There’s a common myth that when a dog tries to interact with you as you get home, you should ignore him. This is often applied to dogs that suffer from separation anxiety, but the effects of ignoring your dog can be devastating.
(Author note: I’m not saying here that you should adhere to your dog’s every whim, that can be exhausting, I know this because I have a few OCD issues and do in fact bounce to attention if a dog wants something. That’s not how everyone should live though- as it’s pretty tiring at the very least)
What I am saying though is that dogs who are ignored when you come home, particularly if they suffer with separation anxiety can become depressed. Despite people still telling us that dogs don’t have the same psychological capacity as people, clinical depression is not inherently human. Dogs can get it too. In fact, treatment for canine depression is pretty much the same as human depression, but poor dog knowledge doesn’t only disregard it as a possibility, it can also cause it.
Whilst we don’t know a great deal about how dogs feel, because we are not dogs, we do know that they feel and if we are capable of empathy, we can’t deny that they can show mental distress.
Signs of depression in dogs are non-specific but can include:
· Appetite loss.
· Sleep pattern disruptions.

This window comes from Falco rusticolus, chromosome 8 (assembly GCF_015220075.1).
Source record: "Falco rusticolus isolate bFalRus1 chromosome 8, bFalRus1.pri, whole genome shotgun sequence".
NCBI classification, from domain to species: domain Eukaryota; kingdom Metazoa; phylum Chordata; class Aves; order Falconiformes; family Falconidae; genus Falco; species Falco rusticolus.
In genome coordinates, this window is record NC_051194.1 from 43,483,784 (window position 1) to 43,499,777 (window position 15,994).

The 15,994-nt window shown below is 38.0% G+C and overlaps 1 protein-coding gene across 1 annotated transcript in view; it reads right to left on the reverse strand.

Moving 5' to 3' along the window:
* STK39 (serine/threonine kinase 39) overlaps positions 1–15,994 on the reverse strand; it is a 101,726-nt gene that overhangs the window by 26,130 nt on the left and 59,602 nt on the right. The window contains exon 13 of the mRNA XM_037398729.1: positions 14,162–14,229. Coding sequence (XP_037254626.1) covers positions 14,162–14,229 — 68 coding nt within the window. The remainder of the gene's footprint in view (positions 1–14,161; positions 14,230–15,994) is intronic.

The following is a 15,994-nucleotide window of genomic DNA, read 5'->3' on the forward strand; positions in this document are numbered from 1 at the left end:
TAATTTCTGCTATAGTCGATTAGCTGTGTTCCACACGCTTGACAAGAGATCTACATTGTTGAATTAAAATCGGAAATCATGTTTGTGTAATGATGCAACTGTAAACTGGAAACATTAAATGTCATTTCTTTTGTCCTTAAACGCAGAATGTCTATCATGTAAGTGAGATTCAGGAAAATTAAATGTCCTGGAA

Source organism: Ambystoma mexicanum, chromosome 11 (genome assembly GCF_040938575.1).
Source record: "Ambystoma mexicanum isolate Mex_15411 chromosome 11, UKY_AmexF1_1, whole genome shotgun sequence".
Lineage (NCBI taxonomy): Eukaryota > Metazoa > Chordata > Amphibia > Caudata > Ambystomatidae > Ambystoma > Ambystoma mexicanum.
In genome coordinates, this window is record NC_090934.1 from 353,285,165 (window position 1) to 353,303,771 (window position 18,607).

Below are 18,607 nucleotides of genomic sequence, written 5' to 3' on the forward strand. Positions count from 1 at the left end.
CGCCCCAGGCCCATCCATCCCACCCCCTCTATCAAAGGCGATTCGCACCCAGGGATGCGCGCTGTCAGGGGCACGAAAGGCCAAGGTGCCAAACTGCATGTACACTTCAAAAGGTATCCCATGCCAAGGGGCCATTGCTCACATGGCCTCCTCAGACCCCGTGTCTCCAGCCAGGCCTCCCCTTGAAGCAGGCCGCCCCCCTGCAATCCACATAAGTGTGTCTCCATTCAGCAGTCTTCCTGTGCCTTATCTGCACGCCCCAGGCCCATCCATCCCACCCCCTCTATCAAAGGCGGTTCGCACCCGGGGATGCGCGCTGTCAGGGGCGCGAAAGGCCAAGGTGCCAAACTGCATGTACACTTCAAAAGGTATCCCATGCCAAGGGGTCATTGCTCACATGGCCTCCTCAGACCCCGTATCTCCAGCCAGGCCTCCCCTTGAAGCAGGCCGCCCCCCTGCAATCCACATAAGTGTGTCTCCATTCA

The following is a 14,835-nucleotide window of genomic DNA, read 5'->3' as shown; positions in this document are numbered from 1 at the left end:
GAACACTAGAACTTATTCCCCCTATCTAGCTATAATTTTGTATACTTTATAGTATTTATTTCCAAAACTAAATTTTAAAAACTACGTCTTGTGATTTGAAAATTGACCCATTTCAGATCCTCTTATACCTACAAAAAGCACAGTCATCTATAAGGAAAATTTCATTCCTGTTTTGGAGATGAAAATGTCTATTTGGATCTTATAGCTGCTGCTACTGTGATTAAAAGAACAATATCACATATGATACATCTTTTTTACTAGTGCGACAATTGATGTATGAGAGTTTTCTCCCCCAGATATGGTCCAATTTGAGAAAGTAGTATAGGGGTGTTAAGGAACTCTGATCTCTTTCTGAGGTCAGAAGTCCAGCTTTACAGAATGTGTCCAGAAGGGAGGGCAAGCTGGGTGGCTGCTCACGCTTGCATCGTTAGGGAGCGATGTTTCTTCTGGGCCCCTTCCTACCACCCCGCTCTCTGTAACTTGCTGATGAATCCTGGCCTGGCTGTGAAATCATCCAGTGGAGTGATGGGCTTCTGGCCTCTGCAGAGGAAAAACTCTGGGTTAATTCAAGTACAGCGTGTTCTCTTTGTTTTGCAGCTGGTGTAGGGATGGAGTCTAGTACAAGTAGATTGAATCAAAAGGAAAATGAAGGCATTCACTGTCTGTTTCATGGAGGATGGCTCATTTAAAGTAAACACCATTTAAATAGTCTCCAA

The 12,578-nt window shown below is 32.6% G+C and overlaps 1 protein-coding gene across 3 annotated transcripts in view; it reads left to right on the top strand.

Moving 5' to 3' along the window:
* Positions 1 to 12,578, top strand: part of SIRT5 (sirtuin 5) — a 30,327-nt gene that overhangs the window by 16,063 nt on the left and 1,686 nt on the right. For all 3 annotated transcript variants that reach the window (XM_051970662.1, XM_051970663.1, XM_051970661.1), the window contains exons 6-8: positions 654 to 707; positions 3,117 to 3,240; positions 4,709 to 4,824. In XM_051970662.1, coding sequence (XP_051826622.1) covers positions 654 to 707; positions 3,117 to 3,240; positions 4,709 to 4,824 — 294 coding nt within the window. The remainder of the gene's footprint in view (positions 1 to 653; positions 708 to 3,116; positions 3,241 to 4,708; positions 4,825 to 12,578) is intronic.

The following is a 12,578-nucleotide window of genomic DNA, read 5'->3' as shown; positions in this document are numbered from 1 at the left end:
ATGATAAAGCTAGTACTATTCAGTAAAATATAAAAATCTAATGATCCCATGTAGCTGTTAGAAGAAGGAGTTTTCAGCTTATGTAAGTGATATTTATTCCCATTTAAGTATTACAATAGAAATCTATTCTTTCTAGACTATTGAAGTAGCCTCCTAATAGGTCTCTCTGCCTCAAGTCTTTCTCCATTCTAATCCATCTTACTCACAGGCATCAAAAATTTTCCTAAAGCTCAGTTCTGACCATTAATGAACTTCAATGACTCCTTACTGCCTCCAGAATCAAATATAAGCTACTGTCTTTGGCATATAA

· Decrease in interest and energy levels.
· Pain and stiffness.
· Loss of interest in activities.
· Emotional blankness.
These general signs can be indicative of all sorts of changes. We should certainly ensure our veterinarian rules out infection, physical changes and general physical illness. Karen L. Overall tells us that any dog that seems to be sad and loses all joy in life fulfils the criteria for depression. She also tells us that the age-old advice of ignoring a dog who needs to interact with us, to deal with their own anxiety or emotional needs can cause them serious clinical depression. Ignoring a dog that has suffered with severe anxiety whilst alone – until he gives up trying to interact - is unkind and counterproductive because it actually adds to their anxiety. Talking gently and kindly to the dog with the aim of soothing them without over fussing is a much fairer approach.
As part of a scientific and carefully presented behaviour modification program, gentle and empathetic greetings are a necessary part of helping your dog deal with Separation Anxiety and get over it in the long-term.
Reference: Manual of Clinical Behavioural Medicine for Dogs and Cats, Overall K, Elsevier, Canada, 2013.